The bird's calendar always told them when the early cherries began to flush, and down they came from the bush


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hills beyond the creek—creatures of beak and claw. Their notes of discordant delight used to herald the visit of the jays, and parroquets and leatherheads, and we were out upon them speedily with the weapons of destruction. Little good did we do, for birds foraging are even as men upon predatory expedition; they work by wary as well as by bold methods. Our orchard thieves always had a scout upon some commanding watch-tower tree, and at his word were away before the danger was near enough to be a danger. Dick used to declare that the jays especially could smell the gunpowder, and that it was only an actually loaded gun that sent them fleeing. Did one approach unarmed, or even with a stick, the birds remained, simply cocking a bright eye at the human intruder, between hoppings from bough to bough. To protect our fruit by other method we anticipated the coming of the grotesque gollygog race in our scarecrows. But even the cunning of these after the first day or two in the early cherry-trees ceased to deceive the cunning of the birds. Indeed, I have seen a leatherhead impudently using an arm of one of these parodies of the human form as a perch while he plied his dexterous bill at the fruit above him.

The orchard trees spread, and waxed prolific; they sowed the ground sometimes with those later fruits when the March winds took their cuffing way across the orchard. The peach-trees, flinging off their riotous drapery of pink, would put forth such an annual crop of fruit as defied us to consume it. It came, it blushed through the down of aromatic skin, luscious and luring, and though everyone that would came to feast of its plenty, always more ripened and fell to the earth than was eaten in that place remote from markets. There is no more exquisite fruit than that of the land of Omar; let no Burbank meddle with what is already perfection. We were proud of that rich orchard with its many rows of spreading trees, its sweep of glorious red clover—or, anon, perhaps, it was tall whispering maize that grew between the rows of trees. There was one kind of fruit that our orchard lacked, that Spearys' had. We had no cherry-plum trees; they had many. Cherry-plums accordingly became our favourite fruit, and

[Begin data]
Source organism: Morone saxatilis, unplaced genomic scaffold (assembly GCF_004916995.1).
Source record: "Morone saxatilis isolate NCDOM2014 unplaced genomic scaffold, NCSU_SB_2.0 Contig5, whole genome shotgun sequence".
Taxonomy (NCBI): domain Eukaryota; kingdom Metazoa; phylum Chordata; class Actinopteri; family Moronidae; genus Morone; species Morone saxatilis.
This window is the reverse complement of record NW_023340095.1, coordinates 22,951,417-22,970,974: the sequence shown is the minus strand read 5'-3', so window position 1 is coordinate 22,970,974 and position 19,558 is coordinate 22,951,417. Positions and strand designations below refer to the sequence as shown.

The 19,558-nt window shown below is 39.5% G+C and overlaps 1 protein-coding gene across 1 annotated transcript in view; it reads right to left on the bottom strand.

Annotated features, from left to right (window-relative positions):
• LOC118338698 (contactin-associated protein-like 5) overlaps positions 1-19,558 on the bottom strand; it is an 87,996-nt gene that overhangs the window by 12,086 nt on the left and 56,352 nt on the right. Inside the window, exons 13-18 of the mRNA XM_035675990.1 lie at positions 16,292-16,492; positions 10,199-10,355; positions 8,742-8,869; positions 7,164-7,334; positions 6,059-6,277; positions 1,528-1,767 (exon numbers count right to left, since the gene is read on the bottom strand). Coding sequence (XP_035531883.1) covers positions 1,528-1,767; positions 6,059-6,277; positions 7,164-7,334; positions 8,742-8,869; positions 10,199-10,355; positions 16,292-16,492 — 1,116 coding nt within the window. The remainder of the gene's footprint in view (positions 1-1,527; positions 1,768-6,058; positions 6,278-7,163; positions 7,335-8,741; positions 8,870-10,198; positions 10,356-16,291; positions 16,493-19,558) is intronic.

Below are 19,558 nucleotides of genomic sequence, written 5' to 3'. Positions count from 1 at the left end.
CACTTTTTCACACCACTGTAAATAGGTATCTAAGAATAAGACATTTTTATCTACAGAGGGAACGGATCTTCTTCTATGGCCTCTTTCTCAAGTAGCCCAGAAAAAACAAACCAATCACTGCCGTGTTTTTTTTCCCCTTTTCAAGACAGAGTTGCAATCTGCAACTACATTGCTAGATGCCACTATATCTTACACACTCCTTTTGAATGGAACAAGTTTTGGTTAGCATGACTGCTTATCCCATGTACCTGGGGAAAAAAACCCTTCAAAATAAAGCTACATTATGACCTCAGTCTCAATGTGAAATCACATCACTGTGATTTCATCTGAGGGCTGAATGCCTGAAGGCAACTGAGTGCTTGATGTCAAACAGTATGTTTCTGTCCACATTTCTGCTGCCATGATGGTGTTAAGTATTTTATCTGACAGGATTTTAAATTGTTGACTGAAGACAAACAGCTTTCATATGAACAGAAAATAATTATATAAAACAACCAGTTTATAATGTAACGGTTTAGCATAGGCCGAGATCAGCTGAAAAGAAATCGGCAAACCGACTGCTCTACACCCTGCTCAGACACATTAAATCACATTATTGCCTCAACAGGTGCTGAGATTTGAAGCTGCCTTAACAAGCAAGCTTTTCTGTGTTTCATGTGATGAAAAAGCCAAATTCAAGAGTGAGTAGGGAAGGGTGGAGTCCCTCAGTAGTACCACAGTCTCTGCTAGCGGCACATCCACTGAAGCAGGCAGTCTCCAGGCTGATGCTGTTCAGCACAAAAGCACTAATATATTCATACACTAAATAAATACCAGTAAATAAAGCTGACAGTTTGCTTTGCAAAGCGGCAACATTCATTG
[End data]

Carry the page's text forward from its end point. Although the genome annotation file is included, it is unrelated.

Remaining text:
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by an unusual unanimity Lucy Speary proclaimed that it was also her favourite. She made that statement one evening in our orchard with a look of vehement repulsion at the early cherries that she had come to see, and to eat. Lucy was not a shy child, as I have before indicated. She bragged on the slightest provocation, and was inordinately vain of her own possessions. On this occasion I remember that Claribel and I repudiated all our previous praise of cherry-plums—in fact, to us cherry-plums forthwith became sour.

There were early apples first ready for a pie on Jack's birthday in late December; at least, we always cooked the first of them then, though I have a memory of Dick and Tommy Speary sitting on the top rail of the orchard fence at a time earlier than this, each assisting the ripening process by beating an apple upon the rail of the fence beside him.

Such gallons of jam as we used to make from the fruit of that orchard! I have weary recollections of stirrings by hot stove-fires on days of fierce heat, of stonings and kernel-blanchings, of bottlings and labellings; for ours was a family that consumed an amazing amount of jam. Jam-making in literature, I observe, is always treated romantically. One thinks of Miss Louisa Alcott and other writers of gentle domesticity, but in real life—or so my experience runs—there is more woe than joy connected with the transit of the orchard crop into labelled jars. It may be that this is the fault of our climate. A fierce January morning, one may say, takes the down off the process. We used to make our aunt's store of jam, too, in later days. I remember the keen thrill of satisfaction at praise well and truly earned when my uncle, who flattered himself on being a judge of such things, would smack his lips over my latest success. There was one occasion when Dick, by volunteer service, affixed the labels to my bottlings. It was not till my aunt had twice polished her spectacles on a subsequent occasion that it was discovered that, as far as the labels went, I had contributed twelve pots of “paddy-melon jam” to the contents of her larder.

In a quiet recess beyond a sprawling old quince-tree, whose untrimmed branches dropped to meet the wild vegetation